What’s the future of climate coverage?

  • 23 Jan 2013, 09:40
  • Ros Donald

The new year has brought redundancies in the mainstream media as organisations attempt to cut costs. How can specialist climate coverage escape being confined to the blogosphere when news organisations are losing money and journalists are busier than ever? Carbon Brief talks to two online organisations that aim to bridge the divide between special interest and mainstream news on climate change. 

It's only mid-January, but two huge media outlets have already announced job cuts. In an email to employees, the editor of the Financial Times, Lionel Barber, announced the newspaper - one of the few remaining still to make a profit - will cut staff numbers through voluntary redundancies and focus on its digital offering. News agency Reuters, too, is shrinking. According to media blog The Baron, it admitted last week that the 60,000-strong company has announced redundancies. 

In this environment, it's clear that climate change journalism in the mainstream media is under pressure. For one, the New York Times announced it has dismantled its nine-strong environment desk. This leaves the Los Angeles Times the only one of the US's top five newspapers by readership left with a designated environment desk. And last year, BBC environment correspondent Richard Black left the BBC amidst wider job cuts at the corporation.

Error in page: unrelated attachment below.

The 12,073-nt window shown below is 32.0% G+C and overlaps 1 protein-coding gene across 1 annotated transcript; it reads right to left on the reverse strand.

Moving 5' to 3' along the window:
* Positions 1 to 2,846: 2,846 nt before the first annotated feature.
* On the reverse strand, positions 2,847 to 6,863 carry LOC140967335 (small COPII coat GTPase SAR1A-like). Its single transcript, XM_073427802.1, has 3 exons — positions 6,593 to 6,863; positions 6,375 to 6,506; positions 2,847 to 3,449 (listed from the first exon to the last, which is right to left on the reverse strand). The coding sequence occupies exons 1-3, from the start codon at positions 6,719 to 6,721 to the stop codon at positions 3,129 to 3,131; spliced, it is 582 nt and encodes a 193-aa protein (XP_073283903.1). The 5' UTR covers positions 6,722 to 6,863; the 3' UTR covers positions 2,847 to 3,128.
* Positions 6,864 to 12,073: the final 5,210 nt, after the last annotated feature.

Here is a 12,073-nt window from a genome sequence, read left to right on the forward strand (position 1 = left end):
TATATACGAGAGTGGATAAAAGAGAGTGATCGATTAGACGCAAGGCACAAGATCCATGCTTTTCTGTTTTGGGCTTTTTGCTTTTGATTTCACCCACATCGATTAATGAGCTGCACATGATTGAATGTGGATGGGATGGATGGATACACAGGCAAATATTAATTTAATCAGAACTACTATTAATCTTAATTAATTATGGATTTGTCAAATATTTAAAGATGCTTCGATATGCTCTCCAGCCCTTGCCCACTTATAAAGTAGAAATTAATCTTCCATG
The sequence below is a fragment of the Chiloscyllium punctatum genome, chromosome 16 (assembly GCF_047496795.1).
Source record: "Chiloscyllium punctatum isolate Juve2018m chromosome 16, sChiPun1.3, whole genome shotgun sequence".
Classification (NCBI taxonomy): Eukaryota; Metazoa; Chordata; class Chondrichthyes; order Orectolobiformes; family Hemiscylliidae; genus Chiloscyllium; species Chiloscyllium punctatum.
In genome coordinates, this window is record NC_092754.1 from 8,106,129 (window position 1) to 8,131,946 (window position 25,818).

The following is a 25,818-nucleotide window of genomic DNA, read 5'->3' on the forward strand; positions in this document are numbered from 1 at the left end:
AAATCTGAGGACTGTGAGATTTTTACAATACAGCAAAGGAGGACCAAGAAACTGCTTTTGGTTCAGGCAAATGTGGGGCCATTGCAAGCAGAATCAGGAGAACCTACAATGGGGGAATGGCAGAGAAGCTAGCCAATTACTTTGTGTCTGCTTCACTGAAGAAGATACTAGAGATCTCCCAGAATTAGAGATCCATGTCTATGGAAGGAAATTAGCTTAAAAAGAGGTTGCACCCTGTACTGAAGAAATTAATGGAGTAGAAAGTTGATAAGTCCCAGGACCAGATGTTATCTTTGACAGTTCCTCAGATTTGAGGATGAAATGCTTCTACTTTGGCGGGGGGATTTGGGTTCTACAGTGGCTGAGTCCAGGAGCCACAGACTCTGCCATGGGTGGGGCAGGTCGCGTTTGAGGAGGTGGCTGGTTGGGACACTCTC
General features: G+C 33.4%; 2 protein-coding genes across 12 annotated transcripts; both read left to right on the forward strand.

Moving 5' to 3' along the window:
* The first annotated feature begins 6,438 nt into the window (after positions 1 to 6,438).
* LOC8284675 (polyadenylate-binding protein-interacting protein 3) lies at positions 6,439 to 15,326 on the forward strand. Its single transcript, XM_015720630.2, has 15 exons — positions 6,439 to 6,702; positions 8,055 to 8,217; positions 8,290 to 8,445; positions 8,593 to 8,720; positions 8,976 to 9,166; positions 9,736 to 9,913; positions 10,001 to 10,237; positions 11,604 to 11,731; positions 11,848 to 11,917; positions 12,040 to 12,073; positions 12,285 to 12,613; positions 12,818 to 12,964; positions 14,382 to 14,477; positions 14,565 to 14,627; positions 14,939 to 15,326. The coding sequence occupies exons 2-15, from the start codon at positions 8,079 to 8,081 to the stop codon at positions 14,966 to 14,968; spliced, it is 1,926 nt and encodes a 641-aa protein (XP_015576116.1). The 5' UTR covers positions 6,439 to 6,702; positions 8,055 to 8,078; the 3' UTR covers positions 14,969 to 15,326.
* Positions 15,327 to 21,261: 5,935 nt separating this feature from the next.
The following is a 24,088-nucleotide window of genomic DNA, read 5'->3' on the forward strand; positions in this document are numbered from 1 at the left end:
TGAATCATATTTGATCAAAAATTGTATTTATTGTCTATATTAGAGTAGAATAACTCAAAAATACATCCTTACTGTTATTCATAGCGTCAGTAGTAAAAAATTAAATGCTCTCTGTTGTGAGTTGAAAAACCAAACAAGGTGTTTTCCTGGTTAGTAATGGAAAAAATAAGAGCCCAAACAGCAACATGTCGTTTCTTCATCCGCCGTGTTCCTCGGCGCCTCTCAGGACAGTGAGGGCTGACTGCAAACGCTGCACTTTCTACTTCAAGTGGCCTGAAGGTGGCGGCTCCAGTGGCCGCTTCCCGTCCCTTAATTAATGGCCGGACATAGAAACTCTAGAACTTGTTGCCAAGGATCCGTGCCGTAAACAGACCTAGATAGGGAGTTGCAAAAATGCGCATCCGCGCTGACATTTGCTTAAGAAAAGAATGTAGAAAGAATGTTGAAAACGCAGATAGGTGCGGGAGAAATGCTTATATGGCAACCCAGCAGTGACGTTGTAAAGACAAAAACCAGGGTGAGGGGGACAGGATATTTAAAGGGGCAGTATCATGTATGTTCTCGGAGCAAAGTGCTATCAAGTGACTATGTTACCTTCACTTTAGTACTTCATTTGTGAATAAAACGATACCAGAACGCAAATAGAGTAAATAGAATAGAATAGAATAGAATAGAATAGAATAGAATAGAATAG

Climate change is a complex scientific and political subject. On his departure from the BBC, the Science Media Centre said Black's familiarity with the climate beat stood him in good stead to cover the leak of climate scientists' emails from the University of East Anglia in 2009:

"The reason that climate scientists bemoan the loss of Richard is not because he gave them an easy time but because he knew his stuff so well and questioned them from a high level of understanding of the science involved and years of experience of following the complex and messy political machinations on this story."

Journalist and political analyst Andrew Freedman is also concerned about a general lack of climate  specialists in the mainstream media.  He says although the New York Times's decision may be positive in helping climate reporting migrate into other sections of the paper, it risks losing its environmental editing expertise. Meanwhile US television has been haemorrhaging environmental reporters for years. "CNN fired its entire science unit several years ago", he says. "This has hurt its coverage of extreme weather events". 

Recent coverage - at least in the US - suggests the media may be more willing to link extreme weather to climate change. But the relationship is nuanced, and failure to grasp this can mean more confusion for the public. Freedman says:

"Lack of specialism tends to lead reporters to fit every extreme event into a particular frame. So while the March heat wave in the US was likely due in part to manmade global warming, the drought that is lingering in the Midwest (of the US) was more a product of La Niña plus the heat. Yet I see story after story that implies the drought was caused by global warming."